This series is a continuation of the previous article “Addiction: A Family Affair,” as well as the article “How Addiction Affects Friends.”
The symptoms of addiction affect far more than just the addict, themselves. There are clear indications that the people around them, the people who care about them, feel the pain that is caused by that addiction. Addiction can lead to other destructive behavior, both to themselves and others. This slippery slope will eventually cause the meaningful relationships that addicts have to erode, making it harder to recover. This series is about the different people who are affected in the life of an addict. Here’s how friendship affects your coworkers…
Affects your job performance
Drugs have the capability to fundamentally change who you are as a person, at least for as long as you are suffering from addiction. This means that your work ethic can be affected by drug abuse. Addiction will hamper your ability to do your job well, in many cases, as it affects you both mentally and physically. This means that your job might be at stake, sadly. Being in this situation will greatly affect your relationship with your coworkers.
Makes you more difficult to work with
It’s no big secret that drugs can have a very negative effect on your personality. One of the most noticeable effects of addiction is how it changes who a person is. This noticeable change might be viewed negatively by your coworkers, especially if it brings out emotions such as anger or depression. This may make your coworkers less likely to want to deal with you. Also, addiction comes with a stigma that often repels people, sadly. This shouldn’t necessarily be the case, but it is a reality. Addiction can easily alienate you from the people you work with.
Makes you less reliable
As your job performance begins to suffer during your struggle with addiction, due to changes to your personality, your reliability might begin to suffer. If this is the case, then your coworkers are going to be much less likely to approach you about certain job responsibilities, or even come to doubt your ability to get work done in the first place. This will make you less active at the job, which could further alienate you and possibly put your job at stake. Putting yourself in that situation might make you more susceptible to negative behaviors that accompany addiction in the first place, causing a lifestyle spiral.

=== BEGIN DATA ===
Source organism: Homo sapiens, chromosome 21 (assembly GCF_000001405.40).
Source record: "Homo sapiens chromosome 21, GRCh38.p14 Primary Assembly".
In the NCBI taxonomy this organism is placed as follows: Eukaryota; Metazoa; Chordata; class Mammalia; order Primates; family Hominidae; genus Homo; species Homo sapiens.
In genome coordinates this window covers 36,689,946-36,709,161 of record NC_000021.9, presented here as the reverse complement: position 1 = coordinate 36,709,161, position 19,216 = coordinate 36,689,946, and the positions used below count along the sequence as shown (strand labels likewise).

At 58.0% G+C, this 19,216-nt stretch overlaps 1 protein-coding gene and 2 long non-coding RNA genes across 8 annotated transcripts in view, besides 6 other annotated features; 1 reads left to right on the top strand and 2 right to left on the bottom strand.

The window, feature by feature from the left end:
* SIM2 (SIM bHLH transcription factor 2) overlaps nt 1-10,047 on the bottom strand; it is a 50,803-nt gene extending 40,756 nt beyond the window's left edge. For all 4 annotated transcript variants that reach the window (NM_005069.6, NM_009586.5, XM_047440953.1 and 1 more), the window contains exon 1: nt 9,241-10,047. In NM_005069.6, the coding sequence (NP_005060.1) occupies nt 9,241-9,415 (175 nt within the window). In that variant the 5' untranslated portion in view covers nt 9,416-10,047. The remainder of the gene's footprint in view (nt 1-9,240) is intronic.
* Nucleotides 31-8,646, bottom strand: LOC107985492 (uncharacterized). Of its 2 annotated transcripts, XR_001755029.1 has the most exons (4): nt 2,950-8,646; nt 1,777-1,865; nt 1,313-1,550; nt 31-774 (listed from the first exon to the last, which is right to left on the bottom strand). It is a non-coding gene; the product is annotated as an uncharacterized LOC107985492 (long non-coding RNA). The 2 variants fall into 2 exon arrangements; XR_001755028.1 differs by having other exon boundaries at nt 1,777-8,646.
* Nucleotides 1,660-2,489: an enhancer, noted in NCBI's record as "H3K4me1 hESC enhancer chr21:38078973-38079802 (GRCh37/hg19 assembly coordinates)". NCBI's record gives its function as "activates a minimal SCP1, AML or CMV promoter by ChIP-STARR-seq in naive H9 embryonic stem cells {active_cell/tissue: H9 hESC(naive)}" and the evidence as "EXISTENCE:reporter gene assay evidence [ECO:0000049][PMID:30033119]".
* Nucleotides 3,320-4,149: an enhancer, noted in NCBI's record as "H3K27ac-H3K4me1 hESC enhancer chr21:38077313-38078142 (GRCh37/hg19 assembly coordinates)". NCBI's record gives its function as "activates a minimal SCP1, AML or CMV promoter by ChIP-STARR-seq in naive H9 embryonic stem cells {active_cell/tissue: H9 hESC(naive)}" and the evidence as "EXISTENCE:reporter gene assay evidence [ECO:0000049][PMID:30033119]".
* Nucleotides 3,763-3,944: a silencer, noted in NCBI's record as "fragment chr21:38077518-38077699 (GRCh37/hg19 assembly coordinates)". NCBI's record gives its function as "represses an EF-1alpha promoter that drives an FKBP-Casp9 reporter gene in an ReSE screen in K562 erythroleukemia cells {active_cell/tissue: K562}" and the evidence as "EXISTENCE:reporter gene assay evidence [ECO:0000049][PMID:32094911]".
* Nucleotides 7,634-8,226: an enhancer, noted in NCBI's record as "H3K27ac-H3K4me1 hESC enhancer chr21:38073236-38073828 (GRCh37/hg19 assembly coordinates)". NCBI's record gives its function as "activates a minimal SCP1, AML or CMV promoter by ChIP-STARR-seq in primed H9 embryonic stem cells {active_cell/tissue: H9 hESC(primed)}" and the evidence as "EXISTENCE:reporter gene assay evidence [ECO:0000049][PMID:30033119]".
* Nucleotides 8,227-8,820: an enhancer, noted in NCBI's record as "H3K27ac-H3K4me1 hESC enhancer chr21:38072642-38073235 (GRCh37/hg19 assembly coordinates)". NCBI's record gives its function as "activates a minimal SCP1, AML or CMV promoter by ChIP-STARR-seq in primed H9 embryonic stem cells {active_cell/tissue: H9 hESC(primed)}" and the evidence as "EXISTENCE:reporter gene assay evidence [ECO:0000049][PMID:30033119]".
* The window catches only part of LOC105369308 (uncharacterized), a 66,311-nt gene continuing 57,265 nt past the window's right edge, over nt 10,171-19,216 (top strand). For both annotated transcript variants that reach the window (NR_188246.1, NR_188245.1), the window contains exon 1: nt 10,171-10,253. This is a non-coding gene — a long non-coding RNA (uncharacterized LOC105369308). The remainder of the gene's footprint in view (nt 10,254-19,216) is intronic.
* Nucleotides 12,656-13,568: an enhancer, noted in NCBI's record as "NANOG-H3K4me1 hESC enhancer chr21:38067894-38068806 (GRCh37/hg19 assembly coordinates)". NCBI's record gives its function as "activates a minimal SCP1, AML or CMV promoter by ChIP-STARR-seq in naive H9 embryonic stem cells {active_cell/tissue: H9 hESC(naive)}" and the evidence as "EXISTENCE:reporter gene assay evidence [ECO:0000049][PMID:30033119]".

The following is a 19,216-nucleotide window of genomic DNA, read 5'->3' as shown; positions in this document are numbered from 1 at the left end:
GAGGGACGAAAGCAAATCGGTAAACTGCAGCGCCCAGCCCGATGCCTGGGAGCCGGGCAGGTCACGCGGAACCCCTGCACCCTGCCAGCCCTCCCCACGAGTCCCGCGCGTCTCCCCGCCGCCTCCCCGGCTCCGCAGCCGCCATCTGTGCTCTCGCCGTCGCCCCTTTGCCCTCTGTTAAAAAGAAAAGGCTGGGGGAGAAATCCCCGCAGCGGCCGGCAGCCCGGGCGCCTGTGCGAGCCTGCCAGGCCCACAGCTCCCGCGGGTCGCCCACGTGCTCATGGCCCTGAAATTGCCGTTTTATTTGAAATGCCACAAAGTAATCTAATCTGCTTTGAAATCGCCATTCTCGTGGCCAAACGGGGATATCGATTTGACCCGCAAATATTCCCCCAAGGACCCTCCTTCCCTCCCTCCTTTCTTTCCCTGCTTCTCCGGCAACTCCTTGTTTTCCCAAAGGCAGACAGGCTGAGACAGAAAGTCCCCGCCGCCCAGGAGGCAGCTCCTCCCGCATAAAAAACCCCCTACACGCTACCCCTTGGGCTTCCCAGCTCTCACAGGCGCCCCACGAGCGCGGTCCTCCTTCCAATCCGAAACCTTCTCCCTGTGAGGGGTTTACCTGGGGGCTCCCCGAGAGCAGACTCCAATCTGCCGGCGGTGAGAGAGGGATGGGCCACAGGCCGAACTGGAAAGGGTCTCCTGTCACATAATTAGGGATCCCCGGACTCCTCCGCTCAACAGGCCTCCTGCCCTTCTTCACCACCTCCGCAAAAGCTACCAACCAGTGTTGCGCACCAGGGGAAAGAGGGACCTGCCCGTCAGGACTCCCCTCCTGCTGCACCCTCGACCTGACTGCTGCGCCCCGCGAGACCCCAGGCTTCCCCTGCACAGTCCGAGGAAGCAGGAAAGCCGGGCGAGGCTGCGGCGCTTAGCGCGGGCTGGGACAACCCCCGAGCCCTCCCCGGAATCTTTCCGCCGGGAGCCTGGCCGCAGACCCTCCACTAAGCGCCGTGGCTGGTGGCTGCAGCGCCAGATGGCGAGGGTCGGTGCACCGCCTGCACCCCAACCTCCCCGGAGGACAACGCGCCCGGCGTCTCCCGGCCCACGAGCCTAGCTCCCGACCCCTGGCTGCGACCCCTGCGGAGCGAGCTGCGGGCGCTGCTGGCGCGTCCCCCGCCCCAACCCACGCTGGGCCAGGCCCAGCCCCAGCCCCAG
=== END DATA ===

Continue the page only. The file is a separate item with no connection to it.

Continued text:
Real Stories of Recovery
Renaissance Ranch gave me a gift that no amount of money can ever repay. Through their unique, caring approach I learned how much I was loved, and that I never had to feel alone every again.
I had a head full of gospel knowledge and a heart full of shame. I felt like a failure. I hated who I was. That all changed during my stay at Renaissance Ranch. I quickly realized that I wasn't alone and that there were others who felt the same feelings of self-hatred, failure, and shame. This realization, coupled with the nonjudgmental environment of the Ranch, I was able to be completely honest and open for the first time in my life. From the guidance and empathy of my counselors and brothers, I learned it was okay to feel and I started to believe that there was hope.
My sobriety date is July 15 2008. And for that I am very grateful. The ranch has given Me the tools to live a life I never thought was possible. I have never forgotten the feelings I felt when I was there in treatment and that's what gets me through the day, is the feelings and brotherhood that I was so blessed with while I was in the ranch.
Renaissance Ranch will always be a special place to me and will always have a special place in my heart. I had already attended one rehab facility. The Ranch truly saved my life by teaching me and allowing me to understand and love who I am.
As soon as I walked through the doors of the Ranch I felt hope. My life had spiraled into depths of shame, misery, guilt, depression, sadness, and suffocating darkness prior to reaching those front doors. The 2 months that followed would forever change my life and provide a foundation within that is unshakable.
I have been called to serve a full time mission for the Church of Jesus Christ of Latter Day Saints, in the Fort Collins, CO mission. I am eternally grateful for the sacrifices and love of everyone at The Ranch. I attribute my recovery to God, hard work, and the things I learned while I was there. I am so excited to go serve my Heavenly Father, it has been a long hard road to get here but I know it is what he wants me to do. My heart is full of gratitude and love for those who have cared for me... Thank you for all you have done for me...